A data network server

Ofcom to probe cloud, messenger and smart-device markets

Published: 12 October 2022
Last updated: 16 March 2023
  • Regulator will launch market study examining position of Amazon, Microsoft and Google in UK’s £15bn cloud services market
  • If competition concerns are identified it could lead to further action
  • Ofcom also kicks off work to look at digital services such as WhatsApp, Zoom and smart speakers, as online and traditional networks converge

Ofcom is to examine the position of Amazon, Microsoft and Google in cloud services, as part of a new programme of work to ensure that digital communications markets are working well for people and businesses in the UK.

Cloud computing is a huge and fast-growing market[1], which uses remote servers to offer services such as software, storage and computing power. The user, who could be a person or business, makes use of these services but doesn’t manage them directly. The cloud has become an essential part of how products are delivered to telecoms users, as well as viewers and listeners of TV, radio and audio content.

In the coming weeks, Ofcom will launch a market study[2] under the Enterprise Act 2002 into the UK’s cloud sector. The largest providers of cloud services – known as ‘hyperscalers’ – are Amazon Web Services (AWS), Microsoft and Google. Collectively, these three firms generate around 81% of revenues in the UK public cloud infrastructure services market.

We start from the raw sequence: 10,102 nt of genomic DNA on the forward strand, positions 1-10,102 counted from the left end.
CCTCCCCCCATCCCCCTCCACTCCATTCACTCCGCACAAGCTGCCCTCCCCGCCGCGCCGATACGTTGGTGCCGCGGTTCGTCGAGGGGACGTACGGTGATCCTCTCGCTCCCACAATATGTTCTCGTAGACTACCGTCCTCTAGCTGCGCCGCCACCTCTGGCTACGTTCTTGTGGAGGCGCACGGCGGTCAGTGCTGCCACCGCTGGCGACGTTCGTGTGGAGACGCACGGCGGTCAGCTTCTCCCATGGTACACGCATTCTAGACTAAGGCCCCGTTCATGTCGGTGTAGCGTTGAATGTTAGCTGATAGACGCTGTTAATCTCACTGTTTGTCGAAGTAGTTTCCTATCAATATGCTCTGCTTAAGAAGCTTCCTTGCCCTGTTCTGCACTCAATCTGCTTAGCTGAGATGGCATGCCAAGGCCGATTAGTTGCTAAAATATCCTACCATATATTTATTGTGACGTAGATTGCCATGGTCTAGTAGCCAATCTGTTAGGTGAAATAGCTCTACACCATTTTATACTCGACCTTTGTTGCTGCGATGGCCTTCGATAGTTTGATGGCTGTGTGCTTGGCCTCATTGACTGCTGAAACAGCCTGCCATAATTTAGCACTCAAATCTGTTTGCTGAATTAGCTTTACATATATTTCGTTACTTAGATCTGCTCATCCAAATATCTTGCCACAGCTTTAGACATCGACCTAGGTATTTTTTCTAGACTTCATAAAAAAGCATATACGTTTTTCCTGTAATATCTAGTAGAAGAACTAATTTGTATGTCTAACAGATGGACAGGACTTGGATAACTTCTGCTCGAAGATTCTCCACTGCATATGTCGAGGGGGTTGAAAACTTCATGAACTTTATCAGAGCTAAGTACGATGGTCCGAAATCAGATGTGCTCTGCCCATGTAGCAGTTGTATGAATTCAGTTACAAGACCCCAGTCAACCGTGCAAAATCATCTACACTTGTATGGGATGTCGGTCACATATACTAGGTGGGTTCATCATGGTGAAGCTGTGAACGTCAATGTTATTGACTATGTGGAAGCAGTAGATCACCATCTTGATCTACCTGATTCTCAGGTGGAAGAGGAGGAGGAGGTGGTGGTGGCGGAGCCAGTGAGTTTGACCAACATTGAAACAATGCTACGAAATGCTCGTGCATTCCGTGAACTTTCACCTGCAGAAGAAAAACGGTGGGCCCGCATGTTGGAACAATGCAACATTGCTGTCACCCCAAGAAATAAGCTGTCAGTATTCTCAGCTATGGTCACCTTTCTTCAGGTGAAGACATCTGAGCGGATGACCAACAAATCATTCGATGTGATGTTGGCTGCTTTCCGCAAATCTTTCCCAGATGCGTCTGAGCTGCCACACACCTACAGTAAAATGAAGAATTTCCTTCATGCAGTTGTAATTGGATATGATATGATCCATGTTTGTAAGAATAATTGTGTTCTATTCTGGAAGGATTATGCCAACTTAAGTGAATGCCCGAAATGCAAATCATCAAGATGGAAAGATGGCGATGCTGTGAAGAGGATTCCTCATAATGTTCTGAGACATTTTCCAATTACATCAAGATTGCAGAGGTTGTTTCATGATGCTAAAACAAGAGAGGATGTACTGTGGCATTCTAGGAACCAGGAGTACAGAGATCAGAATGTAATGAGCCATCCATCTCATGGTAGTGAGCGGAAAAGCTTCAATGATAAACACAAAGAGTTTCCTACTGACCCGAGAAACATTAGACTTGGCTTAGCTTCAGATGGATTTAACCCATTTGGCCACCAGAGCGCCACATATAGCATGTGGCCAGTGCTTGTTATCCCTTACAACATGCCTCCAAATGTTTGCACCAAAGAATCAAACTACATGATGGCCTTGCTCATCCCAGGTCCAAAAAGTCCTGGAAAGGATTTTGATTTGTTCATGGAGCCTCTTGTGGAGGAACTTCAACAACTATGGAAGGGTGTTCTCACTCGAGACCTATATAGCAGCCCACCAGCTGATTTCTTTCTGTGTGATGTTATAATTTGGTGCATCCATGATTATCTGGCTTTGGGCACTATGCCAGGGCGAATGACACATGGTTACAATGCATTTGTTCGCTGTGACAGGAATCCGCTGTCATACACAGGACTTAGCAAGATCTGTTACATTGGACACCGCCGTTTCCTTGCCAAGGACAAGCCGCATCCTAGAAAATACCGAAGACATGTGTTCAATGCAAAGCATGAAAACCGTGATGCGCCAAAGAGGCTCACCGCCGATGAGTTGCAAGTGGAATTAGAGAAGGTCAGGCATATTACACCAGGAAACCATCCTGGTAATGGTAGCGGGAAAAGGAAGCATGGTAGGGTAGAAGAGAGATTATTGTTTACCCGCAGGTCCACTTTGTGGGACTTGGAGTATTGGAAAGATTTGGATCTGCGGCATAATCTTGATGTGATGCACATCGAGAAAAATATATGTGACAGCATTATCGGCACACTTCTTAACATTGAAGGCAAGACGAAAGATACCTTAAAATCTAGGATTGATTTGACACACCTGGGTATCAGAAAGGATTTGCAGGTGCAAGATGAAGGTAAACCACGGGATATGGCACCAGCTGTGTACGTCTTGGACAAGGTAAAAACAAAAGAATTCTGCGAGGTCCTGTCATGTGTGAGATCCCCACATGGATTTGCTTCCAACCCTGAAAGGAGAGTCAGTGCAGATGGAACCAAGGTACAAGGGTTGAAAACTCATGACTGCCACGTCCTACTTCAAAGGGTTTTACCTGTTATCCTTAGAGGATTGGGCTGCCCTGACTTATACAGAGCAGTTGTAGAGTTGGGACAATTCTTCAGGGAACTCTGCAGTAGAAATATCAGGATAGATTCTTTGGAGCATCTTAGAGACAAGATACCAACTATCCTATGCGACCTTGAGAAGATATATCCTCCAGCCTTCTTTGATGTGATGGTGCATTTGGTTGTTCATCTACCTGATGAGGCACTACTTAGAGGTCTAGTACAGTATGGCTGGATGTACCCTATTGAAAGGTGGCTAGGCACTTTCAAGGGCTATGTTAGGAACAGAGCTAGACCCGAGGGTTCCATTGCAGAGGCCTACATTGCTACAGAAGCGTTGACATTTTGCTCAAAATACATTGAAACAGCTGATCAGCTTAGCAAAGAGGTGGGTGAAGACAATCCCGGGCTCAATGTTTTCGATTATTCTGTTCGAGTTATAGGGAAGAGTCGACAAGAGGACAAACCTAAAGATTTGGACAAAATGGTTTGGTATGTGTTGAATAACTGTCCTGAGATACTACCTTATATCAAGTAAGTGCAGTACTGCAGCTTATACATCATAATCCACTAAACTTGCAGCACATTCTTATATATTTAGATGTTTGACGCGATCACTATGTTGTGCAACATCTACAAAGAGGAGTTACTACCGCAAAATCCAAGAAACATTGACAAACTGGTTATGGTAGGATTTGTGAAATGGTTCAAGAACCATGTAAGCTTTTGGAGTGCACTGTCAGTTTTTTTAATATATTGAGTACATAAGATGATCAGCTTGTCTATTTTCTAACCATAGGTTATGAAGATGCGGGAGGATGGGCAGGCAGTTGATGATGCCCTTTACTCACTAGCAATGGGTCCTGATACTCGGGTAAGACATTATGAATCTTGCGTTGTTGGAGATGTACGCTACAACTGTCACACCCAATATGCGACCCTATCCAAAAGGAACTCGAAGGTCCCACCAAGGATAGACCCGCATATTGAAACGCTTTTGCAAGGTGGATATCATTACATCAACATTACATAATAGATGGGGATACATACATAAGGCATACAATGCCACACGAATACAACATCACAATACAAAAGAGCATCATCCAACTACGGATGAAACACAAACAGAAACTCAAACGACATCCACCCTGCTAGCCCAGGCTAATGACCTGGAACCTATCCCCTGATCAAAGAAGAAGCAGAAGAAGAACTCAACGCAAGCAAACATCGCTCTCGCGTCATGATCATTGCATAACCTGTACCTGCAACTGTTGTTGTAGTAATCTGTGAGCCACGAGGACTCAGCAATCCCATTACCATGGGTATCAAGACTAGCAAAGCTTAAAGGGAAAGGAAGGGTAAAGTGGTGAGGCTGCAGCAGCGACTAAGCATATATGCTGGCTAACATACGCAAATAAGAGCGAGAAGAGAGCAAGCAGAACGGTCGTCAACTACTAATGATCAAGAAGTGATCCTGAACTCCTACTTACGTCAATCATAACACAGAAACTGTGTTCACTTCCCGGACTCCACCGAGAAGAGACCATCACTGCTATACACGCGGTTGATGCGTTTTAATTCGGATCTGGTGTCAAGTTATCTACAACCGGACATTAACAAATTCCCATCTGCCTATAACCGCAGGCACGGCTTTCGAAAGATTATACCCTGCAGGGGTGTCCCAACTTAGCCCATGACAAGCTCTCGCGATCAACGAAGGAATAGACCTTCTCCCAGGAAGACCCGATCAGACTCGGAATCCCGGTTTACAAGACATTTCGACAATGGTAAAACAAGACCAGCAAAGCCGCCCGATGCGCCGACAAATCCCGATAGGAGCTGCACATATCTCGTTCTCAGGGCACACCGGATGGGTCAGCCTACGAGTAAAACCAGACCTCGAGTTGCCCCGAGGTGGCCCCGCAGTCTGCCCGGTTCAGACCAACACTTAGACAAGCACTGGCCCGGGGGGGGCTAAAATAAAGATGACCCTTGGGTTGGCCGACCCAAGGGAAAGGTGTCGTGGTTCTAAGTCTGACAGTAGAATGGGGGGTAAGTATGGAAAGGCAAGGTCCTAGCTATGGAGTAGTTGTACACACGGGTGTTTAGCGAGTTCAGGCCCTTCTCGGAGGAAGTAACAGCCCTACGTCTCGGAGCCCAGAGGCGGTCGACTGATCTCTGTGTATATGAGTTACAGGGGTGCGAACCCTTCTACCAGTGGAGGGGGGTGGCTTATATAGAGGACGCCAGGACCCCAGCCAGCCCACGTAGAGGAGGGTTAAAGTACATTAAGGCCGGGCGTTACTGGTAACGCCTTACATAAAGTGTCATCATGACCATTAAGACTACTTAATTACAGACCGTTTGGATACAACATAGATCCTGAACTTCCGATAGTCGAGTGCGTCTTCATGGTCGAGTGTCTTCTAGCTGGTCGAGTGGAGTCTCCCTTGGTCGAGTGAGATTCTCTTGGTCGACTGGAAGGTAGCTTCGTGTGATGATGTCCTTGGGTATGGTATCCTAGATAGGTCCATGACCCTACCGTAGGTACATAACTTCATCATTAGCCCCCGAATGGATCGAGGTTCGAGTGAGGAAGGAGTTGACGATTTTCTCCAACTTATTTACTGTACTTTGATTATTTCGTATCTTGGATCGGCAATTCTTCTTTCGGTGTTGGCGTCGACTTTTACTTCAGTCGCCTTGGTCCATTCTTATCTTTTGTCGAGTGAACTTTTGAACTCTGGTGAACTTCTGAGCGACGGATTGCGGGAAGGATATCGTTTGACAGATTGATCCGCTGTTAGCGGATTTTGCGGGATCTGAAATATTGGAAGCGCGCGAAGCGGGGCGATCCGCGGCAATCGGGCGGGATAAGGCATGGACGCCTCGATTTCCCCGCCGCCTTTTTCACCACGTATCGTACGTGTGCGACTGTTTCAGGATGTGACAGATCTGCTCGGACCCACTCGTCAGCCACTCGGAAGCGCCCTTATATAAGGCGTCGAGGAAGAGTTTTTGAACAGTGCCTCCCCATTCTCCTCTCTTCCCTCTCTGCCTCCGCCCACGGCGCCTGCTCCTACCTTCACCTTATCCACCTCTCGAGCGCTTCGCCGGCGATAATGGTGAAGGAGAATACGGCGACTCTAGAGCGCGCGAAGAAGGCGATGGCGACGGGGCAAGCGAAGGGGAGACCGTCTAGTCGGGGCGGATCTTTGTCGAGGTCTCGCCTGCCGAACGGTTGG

Our study will formally assess how well this market is working. We will examine the strength of competition in cloud services generally and the position the three hyperscalers hold in the market. We will also consider any market features that might limit innovation and growth in this sector by making it difficult for other companies to enter the market and expand their share.

Because the cloud sector is still evolving, we will look at how the market is working today and how we expect it to develop in the future – aiming to identify any potential competition concerns early to prevent them becoming embedded as the market matures.

When we launch the market study, we will invite initial views on the UK cloud market from interested or affected parties. We plan to consult on our interim findings and publish a final report – including any concerns or proposed recommendations – within twelve months.

If we find a market is not working well, there can be negative impacts on businesses and ultimately consumers, through higher prices, lower service quality and reduced innovation. In these circumstances, Ofcom can take one or more of the following steps:

  • make recommendations to government to change regulations or policy;
  • take competition or consumer enforcement action;
  • make a market investigation reference to the Competition and Markets Authority (CMA);
  • accept undertakings in lieu of making a market investigation reference.

We have engaged closely with the CMA in planning the market study, and will continue to do so during the course of the project. Ofcom will lead the market study, drawing on our strong expertise in communications markets and reflecting that cloud is increasingly becoming an important element of the infrastructure of the internet.


WhatsApp, Zoom and smart speakers